Imprinting dad's love
We know that in humans, people who have faced adversity as children show an inclination towards anti-social behavior and other neurological disorders such as bipolar depression, borderline personality disorder amongst others, later in life.
As a result, maternal care in many species, including humans has been shown to influence how an infant views his/her surroundings and grows a personality.
As parents we hope to teach children how to face adversities. However, two recent studies suggest quite an unconventional method of passing on this information in fishes and mice!
The study from the group of Dr. Alison Bell, at the University of Illinois, shows that father's care in three-spined stickleback fish produces a fit offspring that is less susceptible to predators and stress.
Another study by Dr. Isabelle Mansuy and her group from the Brain Research Institute based in Zurich has found that in mice, exposing fathers to early life stress, led to the development of adapted behaviors in the children that allowed them to react more efficiently in challenging conditions.
Now, how did the scientists demonstrate these findings? In the former study, Dr. Bell and her group manipulated access of young stickleback fish to their fathers, who are the sole providers of offspring care. The researchers then subjected the fishes to different stressors such as exposure to predators in their tank.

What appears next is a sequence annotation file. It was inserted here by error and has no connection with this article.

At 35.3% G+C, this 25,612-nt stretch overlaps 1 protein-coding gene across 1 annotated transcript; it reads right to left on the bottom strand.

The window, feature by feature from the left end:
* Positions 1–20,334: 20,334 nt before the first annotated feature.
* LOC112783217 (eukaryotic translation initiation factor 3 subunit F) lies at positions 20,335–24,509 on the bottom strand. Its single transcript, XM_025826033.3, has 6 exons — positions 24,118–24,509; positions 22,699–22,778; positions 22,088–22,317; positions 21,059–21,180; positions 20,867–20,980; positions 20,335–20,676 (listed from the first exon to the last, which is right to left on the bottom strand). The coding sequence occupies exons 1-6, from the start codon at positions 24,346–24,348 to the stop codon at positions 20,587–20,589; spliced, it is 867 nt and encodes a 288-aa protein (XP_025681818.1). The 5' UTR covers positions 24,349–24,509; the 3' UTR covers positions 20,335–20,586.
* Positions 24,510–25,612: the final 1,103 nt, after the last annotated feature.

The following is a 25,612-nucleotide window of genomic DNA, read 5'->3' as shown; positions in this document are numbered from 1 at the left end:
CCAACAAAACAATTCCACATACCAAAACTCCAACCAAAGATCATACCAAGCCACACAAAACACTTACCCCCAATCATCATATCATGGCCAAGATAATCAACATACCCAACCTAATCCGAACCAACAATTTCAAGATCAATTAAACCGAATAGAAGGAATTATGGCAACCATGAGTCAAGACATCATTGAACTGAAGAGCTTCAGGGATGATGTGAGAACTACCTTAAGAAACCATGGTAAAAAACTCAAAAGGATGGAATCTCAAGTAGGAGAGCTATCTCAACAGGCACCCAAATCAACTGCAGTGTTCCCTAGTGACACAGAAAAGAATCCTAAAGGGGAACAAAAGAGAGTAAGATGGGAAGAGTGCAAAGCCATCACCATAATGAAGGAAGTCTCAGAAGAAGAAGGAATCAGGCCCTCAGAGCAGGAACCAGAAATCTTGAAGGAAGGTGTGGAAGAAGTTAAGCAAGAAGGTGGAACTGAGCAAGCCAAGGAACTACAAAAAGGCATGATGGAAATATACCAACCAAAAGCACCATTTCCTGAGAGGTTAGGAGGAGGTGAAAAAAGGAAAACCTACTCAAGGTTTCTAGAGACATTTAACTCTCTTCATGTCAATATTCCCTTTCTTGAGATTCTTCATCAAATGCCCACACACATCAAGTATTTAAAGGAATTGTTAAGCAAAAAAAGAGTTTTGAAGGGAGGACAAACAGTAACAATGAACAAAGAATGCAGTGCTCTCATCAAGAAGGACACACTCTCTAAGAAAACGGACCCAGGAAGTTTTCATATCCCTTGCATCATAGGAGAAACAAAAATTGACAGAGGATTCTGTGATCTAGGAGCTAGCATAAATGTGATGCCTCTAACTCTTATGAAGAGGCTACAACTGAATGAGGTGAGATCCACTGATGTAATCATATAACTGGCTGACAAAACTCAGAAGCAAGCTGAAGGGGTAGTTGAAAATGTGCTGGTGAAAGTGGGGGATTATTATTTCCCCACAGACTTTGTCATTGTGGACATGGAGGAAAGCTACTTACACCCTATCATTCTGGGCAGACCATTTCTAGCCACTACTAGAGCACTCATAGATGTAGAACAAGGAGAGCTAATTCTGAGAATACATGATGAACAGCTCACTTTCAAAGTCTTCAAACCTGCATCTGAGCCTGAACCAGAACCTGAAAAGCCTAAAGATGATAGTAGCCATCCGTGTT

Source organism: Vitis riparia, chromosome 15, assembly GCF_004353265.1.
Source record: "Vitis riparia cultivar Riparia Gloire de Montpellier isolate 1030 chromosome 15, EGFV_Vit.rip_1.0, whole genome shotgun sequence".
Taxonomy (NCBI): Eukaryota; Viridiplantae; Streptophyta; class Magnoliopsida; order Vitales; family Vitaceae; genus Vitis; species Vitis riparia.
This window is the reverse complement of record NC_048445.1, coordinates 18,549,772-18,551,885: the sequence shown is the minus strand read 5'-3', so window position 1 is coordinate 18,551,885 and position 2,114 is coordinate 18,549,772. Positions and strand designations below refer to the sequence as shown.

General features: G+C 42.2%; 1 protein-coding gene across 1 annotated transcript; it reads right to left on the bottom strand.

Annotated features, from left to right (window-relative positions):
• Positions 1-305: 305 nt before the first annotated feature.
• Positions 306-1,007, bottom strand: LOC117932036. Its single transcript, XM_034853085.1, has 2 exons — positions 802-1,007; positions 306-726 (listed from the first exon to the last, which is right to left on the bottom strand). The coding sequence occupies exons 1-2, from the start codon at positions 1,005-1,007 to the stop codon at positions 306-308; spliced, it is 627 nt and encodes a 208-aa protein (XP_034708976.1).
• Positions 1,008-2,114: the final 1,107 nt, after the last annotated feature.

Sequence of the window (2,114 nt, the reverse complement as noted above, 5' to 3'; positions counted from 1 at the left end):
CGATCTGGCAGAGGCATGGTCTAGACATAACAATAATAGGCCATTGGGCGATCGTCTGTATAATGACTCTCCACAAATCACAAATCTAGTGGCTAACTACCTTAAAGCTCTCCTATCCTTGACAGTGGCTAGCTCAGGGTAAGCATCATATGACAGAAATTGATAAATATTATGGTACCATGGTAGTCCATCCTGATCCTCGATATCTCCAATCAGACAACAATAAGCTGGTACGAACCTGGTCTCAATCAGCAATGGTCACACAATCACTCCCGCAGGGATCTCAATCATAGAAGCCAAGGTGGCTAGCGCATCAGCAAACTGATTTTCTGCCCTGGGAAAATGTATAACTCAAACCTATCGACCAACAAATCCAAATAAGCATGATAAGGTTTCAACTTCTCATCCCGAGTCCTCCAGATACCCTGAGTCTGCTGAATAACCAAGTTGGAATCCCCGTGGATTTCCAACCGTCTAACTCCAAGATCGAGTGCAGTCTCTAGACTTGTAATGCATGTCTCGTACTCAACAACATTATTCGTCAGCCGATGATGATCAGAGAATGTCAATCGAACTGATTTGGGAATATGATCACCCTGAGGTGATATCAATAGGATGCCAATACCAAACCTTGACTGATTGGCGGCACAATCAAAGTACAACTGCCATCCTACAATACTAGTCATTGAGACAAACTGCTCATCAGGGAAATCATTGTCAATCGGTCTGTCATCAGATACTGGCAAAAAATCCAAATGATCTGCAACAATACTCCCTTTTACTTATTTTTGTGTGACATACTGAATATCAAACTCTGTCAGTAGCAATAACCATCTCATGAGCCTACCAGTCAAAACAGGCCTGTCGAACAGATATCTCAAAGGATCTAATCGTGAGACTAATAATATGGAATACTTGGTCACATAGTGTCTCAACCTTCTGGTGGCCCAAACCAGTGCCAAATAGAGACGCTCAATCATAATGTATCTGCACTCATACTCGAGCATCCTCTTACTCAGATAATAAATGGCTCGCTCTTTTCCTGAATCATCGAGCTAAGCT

They found that fishes, which were deprived of paternal care, remained close to the walls of the tank and anxiously pecked at it, as a means of searching for an escape mechanism. This display of heightened anxiety was used as a measure of stressful behavior.
On the contrary, fishes with highly attentive fathers, managed to survive by successfully warding off predator attacks. More surprisingly, the scientists found that these behavioral outcomes seem to be in excellent agreement with certain genes turning on and off. This was achieved by imprinting these behavioral changes on the genetic materials. It indicated that fishes, which have been the recipient of father's love are fit with an epigenetically (on top of the genetic material) established ability to combat stress throughout life.
In the latter study, the researchers subjected the mice to challenging conditions. In particular, newborn mice were subjected to random and unpredictable separation from their mothers. In male mice, that had undergone unexpected maternal separation, the senior author Dr. Mansuy reports that , "Their offsprings have a more efficient use of complicated and changing rules to get water on a behavioral task when thirsty. "
Dr. Mansuy adds that, this finding is even more interesting due to the fact, " We also identified a target in the mice brain, that explains their improved behavioral flexibility and demonstrate that it is regulated by epigenetic mechanisms." This is where, findings of both the studies merge.
Nevertheless, these results suggest that probably not all early life stress is harmful and in fact some of it could be beneficial at a later stage! The finding implies that negative environmental factors in a father's early life, can benefit behaviors in the children.
Does the environment shape a human's personality? This is what Dr. Mansuy hopes to pursue in the future.
Overall, both these studies raise a thought provoking discovery! It highlights a critical role of a caring father in helping to raise stress resilient offsprings.
So Dads, are you listening?